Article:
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    Wandering Aramean Gold Member

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    I believe it mostly has to do with who is issuing the miles and how they account for them to the feds. But it is not uncommon that they are considered a taxable item. Generally the fine print of the entry form will have the reported value on it.
     
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  7. BeachMiles
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    BeachMiles Gold Member

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    It seems fine. I am almost sure this is Not a scam. I've talked to people at SkyMiles Cruises. I have learned that a lot of Sweepstakes prizes go unclaimed , because winners don't want to give up their SS number.
    When the miles post , I will report.
     
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  8. monitor
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    monitor Gold Member

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    A message like that would put my antennae on high alert. It is most likely that I would have hit the "delete" button fairly quickly and if I blew the points, so be it. If the e-mail is not phishing, it will add 100k points that I hardly have time to use and create another income tax issue for me that I certainly do not need. If it is phishing, the consequences can be very grave.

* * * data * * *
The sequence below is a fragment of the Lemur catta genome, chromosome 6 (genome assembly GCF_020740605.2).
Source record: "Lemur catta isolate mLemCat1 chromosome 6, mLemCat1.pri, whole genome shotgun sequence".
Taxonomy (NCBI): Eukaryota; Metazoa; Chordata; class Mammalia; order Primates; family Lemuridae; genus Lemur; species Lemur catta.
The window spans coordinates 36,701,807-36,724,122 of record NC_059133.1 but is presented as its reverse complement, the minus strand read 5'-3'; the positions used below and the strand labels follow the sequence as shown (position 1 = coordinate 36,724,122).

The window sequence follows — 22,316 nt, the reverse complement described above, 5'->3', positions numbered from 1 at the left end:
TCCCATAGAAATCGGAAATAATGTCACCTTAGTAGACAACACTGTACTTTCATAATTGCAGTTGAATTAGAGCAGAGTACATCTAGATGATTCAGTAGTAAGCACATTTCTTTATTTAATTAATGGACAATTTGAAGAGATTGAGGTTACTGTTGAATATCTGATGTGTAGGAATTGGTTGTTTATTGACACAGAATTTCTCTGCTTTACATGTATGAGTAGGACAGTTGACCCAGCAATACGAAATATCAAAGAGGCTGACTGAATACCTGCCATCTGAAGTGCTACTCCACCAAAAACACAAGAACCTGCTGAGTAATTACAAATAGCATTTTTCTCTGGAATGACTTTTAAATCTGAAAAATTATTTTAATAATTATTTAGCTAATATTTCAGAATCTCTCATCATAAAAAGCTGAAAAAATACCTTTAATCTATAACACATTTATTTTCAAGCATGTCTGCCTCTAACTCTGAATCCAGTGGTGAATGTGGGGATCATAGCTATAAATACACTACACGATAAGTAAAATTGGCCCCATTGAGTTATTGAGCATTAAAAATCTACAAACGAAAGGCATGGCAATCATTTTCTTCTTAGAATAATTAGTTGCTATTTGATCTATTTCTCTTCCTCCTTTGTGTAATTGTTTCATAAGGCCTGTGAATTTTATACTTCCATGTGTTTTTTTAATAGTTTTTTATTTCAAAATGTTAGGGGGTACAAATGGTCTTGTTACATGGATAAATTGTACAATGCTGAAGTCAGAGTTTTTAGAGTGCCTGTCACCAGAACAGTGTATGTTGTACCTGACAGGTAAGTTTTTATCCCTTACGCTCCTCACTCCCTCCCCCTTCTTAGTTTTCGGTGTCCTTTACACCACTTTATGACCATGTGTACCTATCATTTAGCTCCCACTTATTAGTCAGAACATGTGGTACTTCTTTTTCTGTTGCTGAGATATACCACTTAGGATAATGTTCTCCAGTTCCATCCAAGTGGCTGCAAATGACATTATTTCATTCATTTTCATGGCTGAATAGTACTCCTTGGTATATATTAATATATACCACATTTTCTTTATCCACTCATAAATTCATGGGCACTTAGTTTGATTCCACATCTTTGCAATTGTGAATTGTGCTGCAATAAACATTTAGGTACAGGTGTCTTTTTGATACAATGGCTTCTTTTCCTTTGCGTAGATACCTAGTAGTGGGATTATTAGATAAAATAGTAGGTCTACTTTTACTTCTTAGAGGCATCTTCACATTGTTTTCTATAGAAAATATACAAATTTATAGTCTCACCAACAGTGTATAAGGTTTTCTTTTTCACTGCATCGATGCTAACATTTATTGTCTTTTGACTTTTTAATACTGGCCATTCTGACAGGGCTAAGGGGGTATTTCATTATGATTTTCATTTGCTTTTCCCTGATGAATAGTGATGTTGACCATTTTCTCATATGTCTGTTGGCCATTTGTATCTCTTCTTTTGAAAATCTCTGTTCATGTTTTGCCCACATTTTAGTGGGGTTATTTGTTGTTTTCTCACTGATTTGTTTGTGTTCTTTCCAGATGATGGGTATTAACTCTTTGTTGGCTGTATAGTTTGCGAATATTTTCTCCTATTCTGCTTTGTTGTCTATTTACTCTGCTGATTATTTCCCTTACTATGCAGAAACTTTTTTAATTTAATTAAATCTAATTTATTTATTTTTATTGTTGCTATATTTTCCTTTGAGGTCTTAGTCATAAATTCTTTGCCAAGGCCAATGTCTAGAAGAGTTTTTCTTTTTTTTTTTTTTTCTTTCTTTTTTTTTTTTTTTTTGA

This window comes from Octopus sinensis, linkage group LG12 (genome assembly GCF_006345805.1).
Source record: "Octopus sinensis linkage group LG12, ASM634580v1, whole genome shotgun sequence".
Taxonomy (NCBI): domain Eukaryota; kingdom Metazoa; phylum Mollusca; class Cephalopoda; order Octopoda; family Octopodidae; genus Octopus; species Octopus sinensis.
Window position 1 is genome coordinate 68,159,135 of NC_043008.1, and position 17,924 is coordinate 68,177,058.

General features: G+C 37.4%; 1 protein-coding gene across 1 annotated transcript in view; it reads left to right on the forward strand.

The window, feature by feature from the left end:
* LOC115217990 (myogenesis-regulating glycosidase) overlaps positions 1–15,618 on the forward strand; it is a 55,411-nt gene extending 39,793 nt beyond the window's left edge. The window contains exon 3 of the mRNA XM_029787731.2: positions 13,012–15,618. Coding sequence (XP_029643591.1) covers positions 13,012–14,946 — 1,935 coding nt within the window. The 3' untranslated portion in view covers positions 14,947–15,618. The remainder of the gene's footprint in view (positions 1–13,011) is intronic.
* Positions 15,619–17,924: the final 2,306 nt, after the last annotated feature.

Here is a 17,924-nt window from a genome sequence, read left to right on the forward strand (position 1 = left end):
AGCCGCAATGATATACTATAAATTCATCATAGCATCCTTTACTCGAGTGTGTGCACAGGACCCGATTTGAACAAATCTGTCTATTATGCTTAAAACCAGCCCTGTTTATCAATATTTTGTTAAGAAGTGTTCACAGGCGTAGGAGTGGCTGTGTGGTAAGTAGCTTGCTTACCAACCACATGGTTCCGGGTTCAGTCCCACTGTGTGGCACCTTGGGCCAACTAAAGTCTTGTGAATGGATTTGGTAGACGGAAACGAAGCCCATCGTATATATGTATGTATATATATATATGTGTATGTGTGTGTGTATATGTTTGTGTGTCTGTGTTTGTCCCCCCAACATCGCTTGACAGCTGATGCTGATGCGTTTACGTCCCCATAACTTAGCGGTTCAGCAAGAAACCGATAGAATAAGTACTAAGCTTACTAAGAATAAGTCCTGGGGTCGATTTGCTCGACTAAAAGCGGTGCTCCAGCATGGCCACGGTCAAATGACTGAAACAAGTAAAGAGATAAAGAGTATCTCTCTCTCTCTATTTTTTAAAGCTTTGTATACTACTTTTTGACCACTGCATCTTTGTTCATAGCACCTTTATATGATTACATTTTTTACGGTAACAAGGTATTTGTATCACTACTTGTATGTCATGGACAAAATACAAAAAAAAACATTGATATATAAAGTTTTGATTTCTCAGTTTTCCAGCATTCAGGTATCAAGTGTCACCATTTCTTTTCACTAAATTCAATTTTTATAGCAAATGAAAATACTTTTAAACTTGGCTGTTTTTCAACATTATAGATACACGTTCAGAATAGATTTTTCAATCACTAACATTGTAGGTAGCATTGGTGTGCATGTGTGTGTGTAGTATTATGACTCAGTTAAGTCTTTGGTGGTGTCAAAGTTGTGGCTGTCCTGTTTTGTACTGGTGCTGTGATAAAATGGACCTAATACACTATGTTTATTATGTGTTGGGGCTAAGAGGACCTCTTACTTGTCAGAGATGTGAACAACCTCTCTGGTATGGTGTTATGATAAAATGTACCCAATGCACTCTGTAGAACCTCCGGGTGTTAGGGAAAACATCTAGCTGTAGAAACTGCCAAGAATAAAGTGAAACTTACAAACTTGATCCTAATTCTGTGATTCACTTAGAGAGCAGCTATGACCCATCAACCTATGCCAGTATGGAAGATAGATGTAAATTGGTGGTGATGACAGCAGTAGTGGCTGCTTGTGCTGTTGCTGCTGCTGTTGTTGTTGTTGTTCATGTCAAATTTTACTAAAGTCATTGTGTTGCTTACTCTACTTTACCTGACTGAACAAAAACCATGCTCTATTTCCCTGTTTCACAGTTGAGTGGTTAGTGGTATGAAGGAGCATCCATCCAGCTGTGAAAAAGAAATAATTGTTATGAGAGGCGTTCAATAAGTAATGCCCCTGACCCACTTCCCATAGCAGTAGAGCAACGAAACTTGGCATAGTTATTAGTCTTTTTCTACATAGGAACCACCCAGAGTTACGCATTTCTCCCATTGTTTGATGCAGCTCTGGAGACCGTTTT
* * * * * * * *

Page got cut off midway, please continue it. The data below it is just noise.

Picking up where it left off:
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  9. CDKing
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    CDKing Gold Member

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    FWIW Sky Miles Cruises is listed as a partner to earn miles with. Just go to delta.com then click on Sky Miles > Earn Travel Miles with partners > Cruise & Vacation Partners or go to http://skymilesoffers.delta.com/vacation_cruise_partners.php Its the 6th one down. Go to that link and call them. I always like to follow the downline links from the source
     
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  10. PAinNY
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    PAinNY Silver Member

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    I like the idea of mixing up the SS # - it can always be corrected at a later date. Congratulations ..after you do some research you can enjoy the miles.
     
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  11. dgreen12
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    dgreen12 Silver Member